The Most Complex Trip Imaginable

“Theseus and the Minotaur in the Labyrinth”
Edward Burne Jones, 1861

The Most Complex Trip Imaginable

We are just back from two weeks away, the first week in Boulder and Denver Colorado, the second mostly in Riverside, California. In the envisaging stage, each week appeared daunting and the ensemble looked beyond our combined strength or coping skills. Yet the net effect has given us a sense of a cup that … as the psalm says … runneth over!

At first however, the cup looked merely perforated. We were greeted in Denver by a howling rainstorm that darkened the skies and made guesswork out of driving. What was that big white splash next to the little white splash? Has anybody seen the yellow line?   It was obvious that our choice of hotel had been a mistake, as to location and interior amenities. The “Send” function failed to work on our laptop, though many of our engagements urgently required email confirmation. Breakfast at a trendy eatery in holistic-health-conscious Denver served gooey-sweet yogurt along with 12 lonely granola bits and everything dusted with white sugar. One famed restaurant, which had hosted kings and presidents, brought a dinner plate that had no earthly connection with the one we had ordered and repaid our hunger by bringing me a yellow rose. I would have headed the column for that week, “They Can’t Cook in Colorado,” had not other concerns diverted me. At the paper I presented, the brimstone smell of anti-Jewish animus wafted up from the coldly staring audience. Finally, on leaving day, we had to beat it to the airport racing about two feet ahead of an unseasonably early blizzard.

That was the down side. Was there a sunny side? Well, the young woman on duty at the first hotel went to considerable lengths to get us booked into the hotel where we needed to be, near the Denver University campus. The Rockies look so good, you could eat ‘em. Our Colorado stay was bookended by the warmest welcomes from former colleagues on Jerry’s side and friends – now moved to Colorado – on my side. All of Jerry’s talks were listened to with a silence so intense that you could almost hear it crack. As for my talk, though I woke in tears the next morning – still seeing the faces of stone when I mentioned a vision I experienced that included a procession of Jewish angels – I fielded the one question I got with a confidence seasoned by many combats. I don’t talk for the hell of it. I really want to give some guidance on the difficult fronts we all face. It’s good to know that I will do that no matter how I am received.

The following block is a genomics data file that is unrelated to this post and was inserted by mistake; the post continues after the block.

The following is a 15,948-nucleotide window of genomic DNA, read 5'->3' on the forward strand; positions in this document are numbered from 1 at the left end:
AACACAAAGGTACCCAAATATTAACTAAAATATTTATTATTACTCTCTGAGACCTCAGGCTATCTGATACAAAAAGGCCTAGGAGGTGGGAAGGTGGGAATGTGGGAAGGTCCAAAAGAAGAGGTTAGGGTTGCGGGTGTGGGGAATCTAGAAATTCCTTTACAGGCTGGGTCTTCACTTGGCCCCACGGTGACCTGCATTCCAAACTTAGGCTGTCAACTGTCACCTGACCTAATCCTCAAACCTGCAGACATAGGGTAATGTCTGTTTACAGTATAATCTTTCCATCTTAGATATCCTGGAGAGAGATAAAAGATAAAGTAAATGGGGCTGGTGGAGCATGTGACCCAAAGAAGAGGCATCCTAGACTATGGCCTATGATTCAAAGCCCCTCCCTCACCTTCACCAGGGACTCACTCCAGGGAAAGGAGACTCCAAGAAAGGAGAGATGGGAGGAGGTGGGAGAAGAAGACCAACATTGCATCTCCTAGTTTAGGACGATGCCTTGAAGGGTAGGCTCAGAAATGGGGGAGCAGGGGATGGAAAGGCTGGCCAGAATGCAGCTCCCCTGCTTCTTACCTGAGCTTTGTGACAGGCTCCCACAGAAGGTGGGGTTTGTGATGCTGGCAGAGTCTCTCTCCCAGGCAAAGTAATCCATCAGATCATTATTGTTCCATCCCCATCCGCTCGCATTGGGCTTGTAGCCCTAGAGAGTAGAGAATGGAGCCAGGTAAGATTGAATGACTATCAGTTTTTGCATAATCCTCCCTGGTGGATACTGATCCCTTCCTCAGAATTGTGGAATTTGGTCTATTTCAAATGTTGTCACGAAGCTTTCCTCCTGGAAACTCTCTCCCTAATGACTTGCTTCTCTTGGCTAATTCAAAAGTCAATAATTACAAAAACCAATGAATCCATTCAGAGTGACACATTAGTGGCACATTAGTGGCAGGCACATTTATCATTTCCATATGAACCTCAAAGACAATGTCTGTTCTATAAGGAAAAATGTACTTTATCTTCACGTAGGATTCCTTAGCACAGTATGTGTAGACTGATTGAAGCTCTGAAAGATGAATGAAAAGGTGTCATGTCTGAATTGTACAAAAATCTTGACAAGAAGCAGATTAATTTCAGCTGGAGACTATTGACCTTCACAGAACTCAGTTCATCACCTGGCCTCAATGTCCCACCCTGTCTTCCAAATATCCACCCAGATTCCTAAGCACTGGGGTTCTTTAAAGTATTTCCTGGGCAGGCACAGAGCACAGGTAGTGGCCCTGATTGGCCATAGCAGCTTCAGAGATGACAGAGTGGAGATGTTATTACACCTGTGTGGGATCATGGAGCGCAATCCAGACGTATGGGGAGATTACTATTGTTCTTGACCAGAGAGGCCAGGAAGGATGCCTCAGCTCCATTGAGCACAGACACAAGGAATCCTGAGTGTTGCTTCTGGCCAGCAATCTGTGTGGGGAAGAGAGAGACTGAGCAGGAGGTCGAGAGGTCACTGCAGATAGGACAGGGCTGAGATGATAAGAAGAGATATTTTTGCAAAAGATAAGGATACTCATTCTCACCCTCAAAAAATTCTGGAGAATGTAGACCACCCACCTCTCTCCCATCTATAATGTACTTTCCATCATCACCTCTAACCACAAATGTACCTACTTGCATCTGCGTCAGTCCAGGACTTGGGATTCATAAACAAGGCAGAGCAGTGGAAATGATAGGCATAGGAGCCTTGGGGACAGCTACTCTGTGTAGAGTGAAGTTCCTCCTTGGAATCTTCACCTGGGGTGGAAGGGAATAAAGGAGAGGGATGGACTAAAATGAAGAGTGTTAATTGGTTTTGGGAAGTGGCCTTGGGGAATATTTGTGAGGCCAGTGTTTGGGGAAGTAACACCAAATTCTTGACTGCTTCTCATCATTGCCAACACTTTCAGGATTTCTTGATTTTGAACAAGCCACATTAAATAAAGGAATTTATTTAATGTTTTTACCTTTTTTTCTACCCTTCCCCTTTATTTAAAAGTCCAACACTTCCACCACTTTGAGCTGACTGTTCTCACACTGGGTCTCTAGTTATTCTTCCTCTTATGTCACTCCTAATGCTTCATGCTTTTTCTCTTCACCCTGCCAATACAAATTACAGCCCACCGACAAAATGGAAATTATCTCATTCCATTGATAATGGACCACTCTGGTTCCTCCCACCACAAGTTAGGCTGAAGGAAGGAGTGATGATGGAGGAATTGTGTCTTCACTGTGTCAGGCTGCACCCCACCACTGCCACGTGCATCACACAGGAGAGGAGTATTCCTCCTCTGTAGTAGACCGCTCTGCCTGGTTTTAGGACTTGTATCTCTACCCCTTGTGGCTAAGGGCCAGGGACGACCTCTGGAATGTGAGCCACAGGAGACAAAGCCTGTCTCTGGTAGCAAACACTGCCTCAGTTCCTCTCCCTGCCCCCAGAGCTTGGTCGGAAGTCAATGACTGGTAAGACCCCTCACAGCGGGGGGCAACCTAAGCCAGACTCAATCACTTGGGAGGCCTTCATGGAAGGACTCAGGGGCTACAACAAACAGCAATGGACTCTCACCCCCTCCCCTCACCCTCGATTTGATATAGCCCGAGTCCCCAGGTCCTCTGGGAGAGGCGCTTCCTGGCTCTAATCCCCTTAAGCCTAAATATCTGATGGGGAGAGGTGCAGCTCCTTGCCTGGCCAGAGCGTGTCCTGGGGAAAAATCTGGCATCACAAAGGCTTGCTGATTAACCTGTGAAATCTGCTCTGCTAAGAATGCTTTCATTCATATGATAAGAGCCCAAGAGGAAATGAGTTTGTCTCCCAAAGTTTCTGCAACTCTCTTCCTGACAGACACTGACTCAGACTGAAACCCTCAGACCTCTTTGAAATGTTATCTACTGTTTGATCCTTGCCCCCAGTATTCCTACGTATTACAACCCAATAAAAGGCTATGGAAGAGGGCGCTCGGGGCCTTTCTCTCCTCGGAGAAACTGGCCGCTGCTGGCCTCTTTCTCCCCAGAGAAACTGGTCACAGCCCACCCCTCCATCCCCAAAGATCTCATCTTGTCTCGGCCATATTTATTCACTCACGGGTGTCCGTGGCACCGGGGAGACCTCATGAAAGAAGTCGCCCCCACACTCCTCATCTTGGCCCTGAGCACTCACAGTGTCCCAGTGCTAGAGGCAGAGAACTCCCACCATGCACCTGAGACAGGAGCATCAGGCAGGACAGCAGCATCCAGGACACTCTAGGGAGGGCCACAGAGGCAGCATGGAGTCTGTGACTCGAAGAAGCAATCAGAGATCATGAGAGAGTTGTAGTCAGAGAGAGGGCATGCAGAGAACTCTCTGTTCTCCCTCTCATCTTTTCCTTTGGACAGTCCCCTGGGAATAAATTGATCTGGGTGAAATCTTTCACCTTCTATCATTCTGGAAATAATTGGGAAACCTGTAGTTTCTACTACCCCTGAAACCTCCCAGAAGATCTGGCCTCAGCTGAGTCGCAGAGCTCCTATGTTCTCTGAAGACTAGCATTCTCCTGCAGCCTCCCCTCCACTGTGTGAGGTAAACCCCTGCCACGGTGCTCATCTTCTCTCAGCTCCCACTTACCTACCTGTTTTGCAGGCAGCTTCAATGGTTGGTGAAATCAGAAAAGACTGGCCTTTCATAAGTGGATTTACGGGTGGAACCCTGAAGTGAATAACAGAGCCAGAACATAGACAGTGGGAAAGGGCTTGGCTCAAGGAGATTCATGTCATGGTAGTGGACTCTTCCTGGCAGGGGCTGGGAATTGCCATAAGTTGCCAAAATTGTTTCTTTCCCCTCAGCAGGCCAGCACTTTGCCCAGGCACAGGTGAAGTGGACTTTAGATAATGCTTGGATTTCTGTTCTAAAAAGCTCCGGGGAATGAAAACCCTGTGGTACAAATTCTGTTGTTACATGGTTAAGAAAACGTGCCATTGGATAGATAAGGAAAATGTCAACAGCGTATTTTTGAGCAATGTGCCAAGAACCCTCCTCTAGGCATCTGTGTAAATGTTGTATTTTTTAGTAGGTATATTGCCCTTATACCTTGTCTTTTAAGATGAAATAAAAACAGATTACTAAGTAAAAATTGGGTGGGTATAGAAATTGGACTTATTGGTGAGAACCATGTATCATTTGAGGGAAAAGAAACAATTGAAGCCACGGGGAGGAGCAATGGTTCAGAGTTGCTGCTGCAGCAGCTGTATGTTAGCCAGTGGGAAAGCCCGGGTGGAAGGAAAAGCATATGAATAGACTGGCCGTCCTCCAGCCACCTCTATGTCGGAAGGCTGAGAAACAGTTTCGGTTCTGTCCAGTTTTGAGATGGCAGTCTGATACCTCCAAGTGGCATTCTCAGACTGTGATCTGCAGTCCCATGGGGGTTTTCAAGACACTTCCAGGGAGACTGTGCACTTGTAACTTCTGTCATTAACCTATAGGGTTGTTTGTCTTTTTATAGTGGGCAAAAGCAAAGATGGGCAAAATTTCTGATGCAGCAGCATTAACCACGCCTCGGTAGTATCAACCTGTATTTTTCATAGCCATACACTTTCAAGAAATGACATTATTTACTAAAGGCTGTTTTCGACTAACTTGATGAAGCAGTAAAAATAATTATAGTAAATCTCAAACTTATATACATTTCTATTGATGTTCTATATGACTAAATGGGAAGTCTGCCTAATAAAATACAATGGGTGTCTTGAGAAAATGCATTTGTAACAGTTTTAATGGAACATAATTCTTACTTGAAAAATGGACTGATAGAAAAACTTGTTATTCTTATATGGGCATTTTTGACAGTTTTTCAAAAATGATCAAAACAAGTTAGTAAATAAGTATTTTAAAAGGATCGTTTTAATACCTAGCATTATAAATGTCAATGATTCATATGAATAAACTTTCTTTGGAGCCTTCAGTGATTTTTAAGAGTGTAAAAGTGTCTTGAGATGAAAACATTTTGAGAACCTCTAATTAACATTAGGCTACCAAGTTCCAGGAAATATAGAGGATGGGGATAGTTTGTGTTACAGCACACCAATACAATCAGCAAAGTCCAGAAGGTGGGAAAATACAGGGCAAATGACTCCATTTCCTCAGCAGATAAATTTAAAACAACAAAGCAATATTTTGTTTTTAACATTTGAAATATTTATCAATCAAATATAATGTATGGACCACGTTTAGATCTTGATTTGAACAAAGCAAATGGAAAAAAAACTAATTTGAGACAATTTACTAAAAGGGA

In California, we were still pursued by technical glitches reflective of Murphy’s Law: “If it can go wrong, it will.” In other respects though, there was more sense that the current of happenings was flowing in our direction. At a School of Theology, Jerry gave a talk so unpretentiously delivered, tightly reasoned and relevant to the present state of things theological that the extraordinary response he got from the first sentence on was almost predictable though deeply gratifying.

The talk was one of several commitments undertaken by Jerry before the death of my father-in-law on September 16th. Now all those commitments had to be honored despite our present reason for being there: the graveside service for L B Martin. For that event, family flew in from Dallas, Florida and Memphis and formed the circle alongside a number of people who had known him locally. The service, which Jerry gently led, was honest, unrehearsed and moving. It faced the reality of a good man who had run his race to the finish line. The mourners were not there to mourn but to provide the sendoff and say their own goodbyes.

Meanwhile, running alongside all these demanding days, I was spending the mornings at a local hospital. Here is the story. Lately I’d been asking for wheelchairs at airports, so that — walking handicap or no — I could get to the plane by the time they were boarding. On a recent airport occasion, the dispatcher who called for wheelchair support asked Jerry what was wrong with his wife.

“Neuropathy,” Jerry told her.

“Oh, my husband has neuropathy. He was greatly helped by a new treatment offered only at Loma Linda.” That’s a highly-regarded research hospital within easy driving distance of Riverside, California, where we were staying. Then she was gone, to look after other customers.

To my mind, the idea of trying to squeeze medical appointments into a week already loaded up to the bursting point was … let us say … contra-indicated? But Jerry can be very stubborn. So we had an appointment every weekday morning that we were in Riverside, the first for evaluation, the next three for treatment. More will be required, as well as an at-home program affecting exercise and diet, but I never had a more thorough diagnosis of my body’s actions and reactions, inside and out. The initial effects look promising.

So fifty seconds with an airline dispatcher?

What are the odds?

About Abigail

Abigail Rosenthal is Professor Emerita of Philosophy, Brooklyn College of CUNY. She is the author of A Good Look at Evil, a Pulitzer Prize nominee, now available in an expanded, revised second edition and as an audiobook. Its thesis is that good people try to live out their stories while evil people aim to mess up good people’s stories. Her next book, Confessions of a Young Philosopher, forthcoming and illustrated, provides multiple illustrations from her own life. She writes a weekly column for her blog, “Dear Abbie: The Non-Advice Column” ( where she explains why women's lives are highly interesting. She’s the editor of the posthumously published Consolations of Philosophy: Hobbes’s Secret; Spinoza’s Way by her father, Henry M. Rosenthal. Some of her articles can be accessed at . She is married to Jerry L. Martin, also a philosopher. They live in Bucks County, Pennsylvania.
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